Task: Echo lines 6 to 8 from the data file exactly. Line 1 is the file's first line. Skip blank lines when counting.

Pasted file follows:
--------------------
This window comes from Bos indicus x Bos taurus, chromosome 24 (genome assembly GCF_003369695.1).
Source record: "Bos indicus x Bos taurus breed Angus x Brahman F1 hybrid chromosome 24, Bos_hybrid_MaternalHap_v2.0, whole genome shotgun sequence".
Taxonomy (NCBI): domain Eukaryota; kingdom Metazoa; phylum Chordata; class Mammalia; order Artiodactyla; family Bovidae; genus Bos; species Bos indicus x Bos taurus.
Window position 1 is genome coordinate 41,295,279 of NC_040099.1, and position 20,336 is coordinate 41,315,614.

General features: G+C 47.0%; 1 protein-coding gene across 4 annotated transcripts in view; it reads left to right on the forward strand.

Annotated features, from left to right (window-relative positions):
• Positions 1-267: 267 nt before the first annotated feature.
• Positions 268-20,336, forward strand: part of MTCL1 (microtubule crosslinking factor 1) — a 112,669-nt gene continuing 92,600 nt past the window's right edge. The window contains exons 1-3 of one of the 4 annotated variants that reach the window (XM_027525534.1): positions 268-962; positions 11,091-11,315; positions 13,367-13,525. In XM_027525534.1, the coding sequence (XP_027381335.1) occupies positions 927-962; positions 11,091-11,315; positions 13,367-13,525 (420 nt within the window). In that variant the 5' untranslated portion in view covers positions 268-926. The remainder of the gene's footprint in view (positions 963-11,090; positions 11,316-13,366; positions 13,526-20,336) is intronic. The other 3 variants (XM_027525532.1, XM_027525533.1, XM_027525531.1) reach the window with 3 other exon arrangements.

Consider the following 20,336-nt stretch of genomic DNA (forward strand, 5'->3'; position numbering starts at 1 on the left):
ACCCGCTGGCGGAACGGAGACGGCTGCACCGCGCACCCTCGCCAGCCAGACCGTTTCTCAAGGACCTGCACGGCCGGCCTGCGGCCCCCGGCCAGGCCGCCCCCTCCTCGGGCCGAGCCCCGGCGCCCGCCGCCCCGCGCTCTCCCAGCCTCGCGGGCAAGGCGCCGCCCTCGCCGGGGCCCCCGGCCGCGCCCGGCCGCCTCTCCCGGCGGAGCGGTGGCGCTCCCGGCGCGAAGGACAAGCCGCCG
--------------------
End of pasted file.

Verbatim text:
Annotated features, from left to right (window-relative positions):
• Positions 1-267: 267 nt before the first annotated feature.
• Positions 268-20,336, forward strand: part of MTCL1 (microtubule crosslinking factor 1) — a 112,669-nt gene continuing 92,600 nt past the window's right edge. The window contains exons 1-3 of one of the 4 annotated variants that reach the window (XM_027525534.1): positions 268-962; positions 11,091-11,315; positions 13,367-13,525. In XM_027525534.1, the coding sequence (XP_027381335.1) occupies positions 927-962; positions 11,091-11,315; positions 13,367-13,525 (420 nt within the window). In that variant the 5' untranslated portion in view covers positions 268-926. The remainder of the gene's footprint in view (positions 963-11,090; positions 11,316-13,366; positions 13,526-20,336) is intronic. The other 3 variants (XM_027525532.1, XM_027525533.1, XM_027525531.1) reach the window with 3 other exon arrangements.